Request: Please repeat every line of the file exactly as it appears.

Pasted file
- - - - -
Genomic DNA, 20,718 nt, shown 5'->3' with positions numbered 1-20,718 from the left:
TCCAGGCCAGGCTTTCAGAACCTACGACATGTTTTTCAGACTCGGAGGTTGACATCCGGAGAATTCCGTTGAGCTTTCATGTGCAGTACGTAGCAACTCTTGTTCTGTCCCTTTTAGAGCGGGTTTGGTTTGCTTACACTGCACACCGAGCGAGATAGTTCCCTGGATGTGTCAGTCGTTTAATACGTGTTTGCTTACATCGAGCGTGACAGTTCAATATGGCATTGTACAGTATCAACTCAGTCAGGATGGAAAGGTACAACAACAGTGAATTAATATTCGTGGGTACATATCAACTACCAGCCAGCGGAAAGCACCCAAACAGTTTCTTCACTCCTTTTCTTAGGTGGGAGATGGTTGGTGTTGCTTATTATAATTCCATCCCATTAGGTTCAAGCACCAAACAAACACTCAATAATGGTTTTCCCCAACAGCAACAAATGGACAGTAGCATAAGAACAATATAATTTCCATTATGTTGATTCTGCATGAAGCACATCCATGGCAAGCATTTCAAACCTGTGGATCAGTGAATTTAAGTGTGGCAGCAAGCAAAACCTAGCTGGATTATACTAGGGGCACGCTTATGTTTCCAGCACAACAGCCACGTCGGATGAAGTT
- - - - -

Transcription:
Genomic DNA, 20,718 nt, shown 5'->3' with positions numbered 1-20,718 from the left:
TCCAGGCCAGGCTTTCAGAACCTACGACATGTTTTTCAGACTCGGAGGTTGACATCCGGAGAATTCCGTTGAGCTTTCATGTGCAGTACGTAGCAACTCTTGTTCTGTCCCTTTTAGAGCGGGTTTGGTTTGCTTACACTGCACACCGAGCGAGATAGTTCCCTGGATGTGTCAGTCGTTTAATACGTGTTTGCTTACATCGAGCGTGACAGTTCAATATGGCATTGTACAGTATCAACTCAGTCAGGATGGAAAGGTACAACAACAGTGAATTAATATTCGTGGGTACATATCAACTACCAGCCAGCGGAAAGCACCCAAACAGTTTCTTCACTCCTTTTCTTAGGTGGGAGATGGTTGGTGTTGCTTATTATAATTCCATCCCATTAGGTTCAAGCACCAAACAAACACTCAATAATGGTTTTCCCCAACAGCAACAAATGGACAGTAGCATAAGAACAATATAATTTCCATTATGTTGATTCTGCATGAAGCACATCCATGGCAAGCATTTCAAACCTGTGGATCAGTGAATTTAAGTGTGGCAGCAAGCAAAACCTAGCTGGATTATACTAGGGGCACGCTTATGTTTCCAGCACAACAGCCACGTCGGATGAAGTT